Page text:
Vancouver up here is with the military aspects of the diplomats.  Vancouver has more -- (inaudible) -- hearing what's going on with the troops.

So let me stop there.  Questions?

Q:  What do your senior --

Q:  Secretary Mattis, what would you hope would come out of this meeting in Vancouver -- (inaudible)?

SEC. MATTIS:  It's a good question.  What's the outcome, you know. 

First of all, it's expanding the number of nations that are sitting down now and looking at how we reinforce the diplomatic overtures and the diplomatic initiatives. 

So a lot of this is just -- (inaudible) -- one another, answering questions, and making certain that we replace uncertainty with certainty, so they know -- everybody knows where we're going as we go forward.

As you're aware, we've got the ROK, Republic of Korea, forces -- (inaudible) -- less than 30,000 of U.S. forces there.  They're under the U.N. rubric of years ago that is a compliance demand of international -- (inaudible).  And part of this -- (inaudible) -- as everyone knows, how do we fit into this, if the diplomatic option does not work, then obviously the whole point is to reinforce the diplomatic option to show that there are military options should there be a DPRK attack.


Q:  What's -- what's the uncertainty, sir -- what's the uncertainty about -- you say we're replacing uncertainty with certainty.  What is the uncertainty about?

SEC. MATTIS:  Well, the certainty with uncertainty will show them that there are military options.  But -- (inaudible) -- within the framework of strengthening the diplomats' hands.  That is what we want to have come out of this, let the diplomats know that they are backed up by the force of arms.

Q:  Whose idea was it, sir?

SEC. MATTIS:  Pardon?

Q:  Whose idea was it to have these -- (inaudible)?

SEC. MATTIS:  I'm not aware of it.  I'm not aware of it.

Again, they've talked about for some time, I just don't recall the imitating -- (inaudible), the initiating.

Q:  When you talk about, (inaudible) -- almost every time you talk, you talk about giving the diplomats the tools that the need and the strength -- (inaudible).  Giving the diplomats the tools and the strength and letting them know that there are military options.

We don't have China and Russia in this diplomatic gathering. You talk about the importance of the three -- (inaudible) -- of resolutions, but China and Russia aren't participating in this round.  Will that hamper the overall unity message?

SEC. MATTIS:  I think you said the -- the right words, Hans.  They're not participating in this round, but they will receive back briefs from -- (inaudible) -- or secretary of state -- (inaudible) -- going to Beijing and Moscow.

Q:  One of the things you've spent your whole doing is being ready.


Q:  And when you walk out of this meeting, if there is some kind of event or something that could -- this meeting leads to some kind of further discussion or some kind of a -- (inaudible) -- situation, how ready are you to do that -- (inaudible) -- North Koreans or the South Koreans?

SEC. MATTIS:  We're going to continue the dialogue.  How ready are we to continue the dialogue?

Secretary Tillerson, through the diplomatic channels, has laid out how we could move forward like this.  And, again, that's where we can give the hand to the diplomats.

I can't give you a thorough answer, but all along this has been guiding towards some kind of freezing of the programs, both ballistic missile tests and nuclear tests, and moving this back into discussions for that verifiable nuclear-free Korean Peninsula.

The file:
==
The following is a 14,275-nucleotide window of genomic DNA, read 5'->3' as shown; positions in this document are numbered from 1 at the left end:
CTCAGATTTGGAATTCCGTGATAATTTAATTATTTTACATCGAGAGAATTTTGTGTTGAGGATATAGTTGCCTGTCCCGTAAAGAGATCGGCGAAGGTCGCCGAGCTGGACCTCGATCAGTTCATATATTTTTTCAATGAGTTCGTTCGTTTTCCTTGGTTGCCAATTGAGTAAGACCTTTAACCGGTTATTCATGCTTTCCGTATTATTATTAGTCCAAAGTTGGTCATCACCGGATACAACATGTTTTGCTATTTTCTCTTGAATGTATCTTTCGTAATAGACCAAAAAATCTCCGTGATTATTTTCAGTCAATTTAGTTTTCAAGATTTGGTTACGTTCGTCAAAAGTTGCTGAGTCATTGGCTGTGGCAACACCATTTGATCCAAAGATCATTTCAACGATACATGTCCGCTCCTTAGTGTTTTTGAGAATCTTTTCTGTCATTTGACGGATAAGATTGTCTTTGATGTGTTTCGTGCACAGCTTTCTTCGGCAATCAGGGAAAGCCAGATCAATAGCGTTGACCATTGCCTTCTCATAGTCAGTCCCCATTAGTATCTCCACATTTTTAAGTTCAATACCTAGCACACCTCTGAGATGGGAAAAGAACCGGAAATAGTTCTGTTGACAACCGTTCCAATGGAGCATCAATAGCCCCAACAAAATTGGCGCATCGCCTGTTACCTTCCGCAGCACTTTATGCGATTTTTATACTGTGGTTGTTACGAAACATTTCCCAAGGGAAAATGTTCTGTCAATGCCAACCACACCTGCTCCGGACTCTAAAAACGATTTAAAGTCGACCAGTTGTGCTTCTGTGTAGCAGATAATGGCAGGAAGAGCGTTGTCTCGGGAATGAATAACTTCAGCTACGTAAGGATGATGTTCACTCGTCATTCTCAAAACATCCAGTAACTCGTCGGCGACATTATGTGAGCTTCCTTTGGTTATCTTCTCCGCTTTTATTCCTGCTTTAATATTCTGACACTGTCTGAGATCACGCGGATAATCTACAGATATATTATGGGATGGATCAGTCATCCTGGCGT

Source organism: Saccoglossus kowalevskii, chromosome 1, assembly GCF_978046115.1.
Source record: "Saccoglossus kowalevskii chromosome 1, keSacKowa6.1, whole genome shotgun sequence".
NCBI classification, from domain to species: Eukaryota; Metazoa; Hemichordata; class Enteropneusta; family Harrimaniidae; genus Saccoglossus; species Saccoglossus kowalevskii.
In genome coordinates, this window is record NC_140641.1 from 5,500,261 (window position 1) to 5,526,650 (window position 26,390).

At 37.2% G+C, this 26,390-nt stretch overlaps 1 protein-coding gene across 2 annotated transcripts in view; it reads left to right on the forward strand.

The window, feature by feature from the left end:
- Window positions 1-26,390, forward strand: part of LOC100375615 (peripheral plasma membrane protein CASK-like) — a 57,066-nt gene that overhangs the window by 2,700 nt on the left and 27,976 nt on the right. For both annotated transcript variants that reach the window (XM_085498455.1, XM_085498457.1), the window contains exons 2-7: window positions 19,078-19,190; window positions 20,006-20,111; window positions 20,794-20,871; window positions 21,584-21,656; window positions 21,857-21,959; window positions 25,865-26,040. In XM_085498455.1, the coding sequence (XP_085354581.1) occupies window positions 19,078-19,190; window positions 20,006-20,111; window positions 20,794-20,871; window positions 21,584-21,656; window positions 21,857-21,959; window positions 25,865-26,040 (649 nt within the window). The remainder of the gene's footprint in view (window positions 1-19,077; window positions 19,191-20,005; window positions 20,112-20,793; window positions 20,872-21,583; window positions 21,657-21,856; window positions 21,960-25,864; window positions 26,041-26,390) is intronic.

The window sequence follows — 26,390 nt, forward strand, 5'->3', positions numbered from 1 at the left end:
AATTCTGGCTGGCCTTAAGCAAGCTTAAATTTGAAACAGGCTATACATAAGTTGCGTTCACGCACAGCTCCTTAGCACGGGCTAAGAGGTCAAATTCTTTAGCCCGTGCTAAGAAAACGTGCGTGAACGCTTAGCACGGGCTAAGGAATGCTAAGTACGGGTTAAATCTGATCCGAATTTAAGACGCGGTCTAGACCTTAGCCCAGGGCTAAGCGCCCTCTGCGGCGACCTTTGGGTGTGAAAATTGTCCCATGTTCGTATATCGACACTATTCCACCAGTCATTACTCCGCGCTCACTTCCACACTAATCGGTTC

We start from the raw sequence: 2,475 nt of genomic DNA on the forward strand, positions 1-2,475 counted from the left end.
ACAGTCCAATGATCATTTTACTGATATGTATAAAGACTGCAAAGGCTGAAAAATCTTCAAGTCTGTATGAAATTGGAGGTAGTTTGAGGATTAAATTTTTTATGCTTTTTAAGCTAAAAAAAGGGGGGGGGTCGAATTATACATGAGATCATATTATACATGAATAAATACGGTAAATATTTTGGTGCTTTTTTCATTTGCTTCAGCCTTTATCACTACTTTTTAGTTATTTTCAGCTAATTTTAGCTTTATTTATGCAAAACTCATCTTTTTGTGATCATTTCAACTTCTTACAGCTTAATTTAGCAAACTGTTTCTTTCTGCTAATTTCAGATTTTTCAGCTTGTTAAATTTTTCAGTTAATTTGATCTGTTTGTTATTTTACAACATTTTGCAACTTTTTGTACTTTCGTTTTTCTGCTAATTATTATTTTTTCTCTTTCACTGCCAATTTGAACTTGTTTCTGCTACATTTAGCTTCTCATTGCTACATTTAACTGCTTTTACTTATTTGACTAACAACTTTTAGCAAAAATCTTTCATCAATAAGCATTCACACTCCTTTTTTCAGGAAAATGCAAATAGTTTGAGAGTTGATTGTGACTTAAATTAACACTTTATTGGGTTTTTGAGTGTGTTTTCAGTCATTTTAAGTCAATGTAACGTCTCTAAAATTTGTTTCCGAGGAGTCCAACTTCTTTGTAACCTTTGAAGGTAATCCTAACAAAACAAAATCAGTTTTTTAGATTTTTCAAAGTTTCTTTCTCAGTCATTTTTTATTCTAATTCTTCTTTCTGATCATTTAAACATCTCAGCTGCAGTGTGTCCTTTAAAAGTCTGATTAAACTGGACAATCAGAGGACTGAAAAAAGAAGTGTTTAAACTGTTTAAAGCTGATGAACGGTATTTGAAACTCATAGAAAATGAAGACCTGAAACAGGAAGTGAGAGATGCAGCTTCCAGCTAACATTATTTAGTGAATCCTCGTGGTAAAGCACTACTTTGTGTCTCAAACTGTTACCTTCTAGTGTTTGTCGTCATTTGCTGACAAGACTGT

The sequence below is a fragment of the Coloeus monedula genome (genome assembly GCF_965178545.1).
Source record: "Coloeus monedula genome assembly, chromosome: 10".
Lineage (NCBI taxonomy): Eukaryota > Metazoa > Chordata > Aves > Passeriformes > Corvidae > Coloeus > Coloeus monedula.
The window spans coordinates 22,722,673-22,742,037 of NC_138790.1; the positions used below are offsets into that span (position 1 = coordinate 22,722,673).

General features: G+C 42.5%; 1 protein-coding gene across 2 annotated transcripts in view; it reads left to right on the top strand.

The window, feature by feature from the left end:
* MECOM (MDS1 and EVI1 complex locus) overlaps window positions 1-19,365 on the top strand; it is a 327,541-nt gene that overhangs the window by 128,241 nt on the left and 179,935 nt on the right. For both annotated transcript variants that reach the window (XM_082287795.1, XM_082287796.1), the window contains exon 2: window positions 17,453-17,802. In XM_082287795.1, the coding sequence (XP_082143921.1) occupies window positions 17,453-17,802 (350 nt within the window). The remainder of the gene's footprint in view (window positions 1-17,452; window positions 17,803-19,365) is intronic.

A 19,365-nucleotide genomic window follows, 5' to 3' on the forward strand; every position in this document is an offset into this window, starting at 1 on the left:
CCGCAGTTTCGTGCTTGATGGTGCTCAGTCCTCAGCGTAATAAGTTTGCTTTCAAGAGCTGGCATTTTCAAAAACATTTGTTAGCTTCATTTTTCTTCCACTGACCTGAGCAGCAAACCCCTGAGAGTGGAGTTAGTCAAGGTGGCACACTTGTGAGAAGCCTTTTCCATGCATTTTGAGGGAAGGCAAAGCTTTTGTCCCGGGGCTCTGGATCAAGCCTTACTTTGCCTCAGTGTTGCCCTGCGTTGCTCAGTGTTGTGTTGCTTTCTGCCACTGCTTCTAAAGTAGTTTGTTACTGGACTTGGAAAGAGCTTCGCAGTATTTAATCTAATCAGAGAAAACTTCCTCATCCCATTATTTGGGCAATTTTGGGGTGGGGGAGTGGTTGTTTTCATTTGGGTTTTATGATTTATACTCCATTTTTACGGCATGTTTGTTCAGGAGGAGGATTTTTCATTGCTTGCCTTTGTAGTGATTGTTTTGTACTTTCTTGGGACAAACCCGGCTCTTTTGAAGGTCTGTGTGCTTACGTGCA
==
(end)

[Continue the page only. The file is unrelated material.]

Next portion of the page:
Remember, we have moved our weapons -- our weapons out of there many years ago.  So there's only one nation -- when China said they want a nuclear-free peninsula, when Russia, U.K., France, ROK, Republic of Korea, Japan, United States said we want a nuclear-free peninsula, there's only nation that could start that negotiation, and that's DPRK.

That's the reason for economic sanctions and the diplomatic isolation you see going on.  And the force going that way.

We would be ready to do it.

Q:  (inaudible) -- current talks between the North and the South relieve some of the pressure?

SEC. MATTIS:  The current talks about the Olympics -- (inaudible).

I think they're a positive indicator.  I don't think they relieve any of the U.N. sanctions.  I don't think it's -- we have sufficient data to say what this indicates as far as the way forward by the Kim regime.  We don't know where -- (inaudible) -- don't have enough data.

But I think it is a positive indicator.  We just don't know where or how far it goes.  Does it have traction?  Will it go a long ways or will it go no further than this?  I don't know.

Q:  (inaudible) -- if I ask about the Hawaii missile alert?

SEC. MATTIS:  No, that was a state issue, as you know.  The state of Hawaii is taking full ownership of the problem.  I think that they'll figure it out.  I'm positive they have good people that are in state government and they'll figure out what went wrong and they'll put procedures in place.

Q:  Let me ask a follow on that.

Is there an indication that the North Koreans saw that false alert and reacted in any way?  Did they talk to their counterparts in the South and do you have any indication on that?

SEC. MATTIS:  No, I don't.  There's no implication like that that I know.

Q:  Okay.  I just want to be clear on that.  Okay.

SEC. MATTIS:  Any last question?  (inaudible).

Q:  Follow up, sir.

SEC. MATTIS:  You got to watch this guy.  He's very -- he's very dangerous.

Q:  I realize I'm the newbie here --

SEC. MATTIS:  (Inaudible).

Q:  Thank you.

Mr. Secretary, real quick back to the North Koreans -- (inaudible) --being interested in talking with the South.  Do you feel like Kim is sincere about this or is this --

SEC. MATTIS:  I don't know, JJ.  I can't -- we don't have enough data yet to know what's in his mind.

Our problem is not with the North Korean people.  Our problem is with Kim and his regime.  But that is the regime in power that we must deal with.

And I believe it is impossible to say right now, after the years of provocations, if this one indicator is sufficient data point.  (Inaudible). 

Your question really goes to the heart of the issue.